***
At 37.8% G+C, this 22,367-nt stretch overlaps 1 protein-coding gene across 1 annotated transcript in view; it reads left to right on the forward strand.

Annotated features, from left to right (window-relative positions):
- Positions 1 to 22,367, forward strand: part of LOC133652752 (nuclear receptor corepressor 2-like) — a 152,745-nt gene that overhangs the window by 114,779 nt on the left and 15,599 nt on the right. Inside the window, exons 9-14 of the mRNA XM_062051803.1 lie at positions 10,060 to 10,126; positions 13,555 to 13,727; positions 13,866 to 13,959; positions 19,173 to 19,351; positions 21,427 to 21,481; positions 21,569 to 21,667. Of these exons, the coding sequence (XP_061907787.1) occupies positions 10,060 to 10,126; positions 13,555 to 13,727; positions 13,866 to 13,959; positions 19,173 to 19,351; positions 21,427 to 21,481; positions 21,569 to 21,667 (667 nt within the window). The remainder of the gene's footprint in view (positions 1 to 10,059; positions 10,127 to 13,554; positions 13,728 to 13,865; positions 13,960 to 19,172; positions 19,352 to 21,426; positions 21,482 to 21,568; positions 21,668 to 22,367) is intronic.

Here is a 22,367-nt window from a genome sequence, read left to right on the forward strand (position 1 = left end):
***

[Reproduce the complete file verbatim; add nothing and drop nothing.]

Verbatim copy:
At 37.8% G+C, this 22,367-nt stretch overlaps 1 protein-coding gene across 1 annotated transcript in view; it reads left to right on the forward strand.

Annotated features, from left to right (window-relative positions):
- Positions 1 to 22,367, forward strand: part of LOC133652752 (nuclear receptor corepressor 2-like) — a 152,745-nt gene that overhangs the window by 114,779 nt on the left and 15,599 nt on the right. Inside the window, exons 9-14 of the mRNA XM_062051803.1 lie at positions 10,060 to 10,126; positions 13,555 to 13,727; positions 13,866 to 13,959; positions 19,173 to 19,351; positions 21,427 to 21,481; positions 21,569 to 21,667. Of these exons, the coding sequence (XP_061907787.1) occupies positions 10,060 to 10,126; positions 13,555 to 13,727; positions 13,866 to 13,959; positions 19,173 to 19,351; positions 21,427 to 21,481; positions 21,569 to 21,667 (667 nt within the window). The remainder of the gene's footprint in view (positions 1 to 10,059; positions 10,127 to 13,554; positions 13,728 to 13,865; positions 13,960 to 19,172; positions 19,352 to 21,426; positions 21,482 to 21,568; positions 21,668 to 22,367) is intronic.

Here is a 22,367-nt window from a genome sequence, read left to right on the forward strand (position 1 = left end):